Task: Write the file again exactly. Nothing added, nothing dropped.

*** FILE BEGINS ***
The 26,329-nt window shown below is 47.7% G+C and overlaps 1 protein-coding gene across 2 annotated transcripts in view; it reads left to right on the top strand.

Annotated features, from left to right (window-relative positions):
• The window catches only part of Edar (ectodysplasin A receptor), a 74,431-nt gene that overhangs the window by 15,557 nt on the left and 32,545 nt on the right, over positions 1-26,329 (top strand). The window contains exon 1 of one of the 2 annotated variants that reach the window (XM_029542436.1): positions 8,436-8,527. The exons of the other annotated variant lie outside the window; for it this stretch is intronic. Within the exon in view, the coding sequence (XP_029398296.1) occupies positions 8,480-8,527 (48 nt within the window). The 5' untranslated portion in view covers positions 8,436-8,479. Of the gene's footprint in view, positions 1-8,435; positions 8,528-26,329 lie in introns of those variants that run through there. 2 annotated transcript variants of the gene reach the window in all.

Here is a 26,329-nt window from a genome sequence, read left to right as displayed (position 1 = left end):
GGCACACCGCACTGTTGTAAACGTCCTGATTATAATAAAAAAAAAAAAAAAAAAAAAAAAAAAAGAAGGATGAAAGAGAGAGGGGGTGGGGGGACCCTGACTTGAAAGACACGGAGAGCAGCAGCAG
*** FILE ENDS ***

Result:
The 26,329-nt window shown below is 47.7% G+C and overlaps 1 protein-coding gene across 2 annotated transcripts in view; it reads left to right on the top strand.

Annotated features, from left to right (window-relative positions):
• The window catches only part of Edar (ectodysplasin A receptor), a 74,431-nt gene that overhangs the window by 15,557 nt on the left and 32,545 nt on the right, over positions 1-26,329 (top strand). The window contains exon 1 of one of the 2 annotated variants that reach the window (XM_029542436.1): positions 8,436-8,527. The exons of the other annotated variant lie outside the window; for it this stretch is intronic. Within the exon in view, the coding sequence (XP_029398296.1) occupies positions 8,480-8,527 (48 nt within the window). The 5' untranslated portion in view covers positions 8,436-8,479. Of the gene's footprint in view, positions 1-8,435; positions 8,528-26,329 lie in introns of those variants that run through there. 2 annotated transcript variants of the gene reach the window in all.

Here is a 26,329-nt window from a genome sequence, read left to right as displayed (position 1 = left end):
GGCACACCGCACTGTTGTAAACGTCCTGATTATAATAAAAAAAAAAAAAAAAAAAAAAAAAAAAGAAGGATGAAAGAGAGAGGGGGTGGGGGGACCCTGACTTGAAAGACACGGAGAGCAGCAGCAG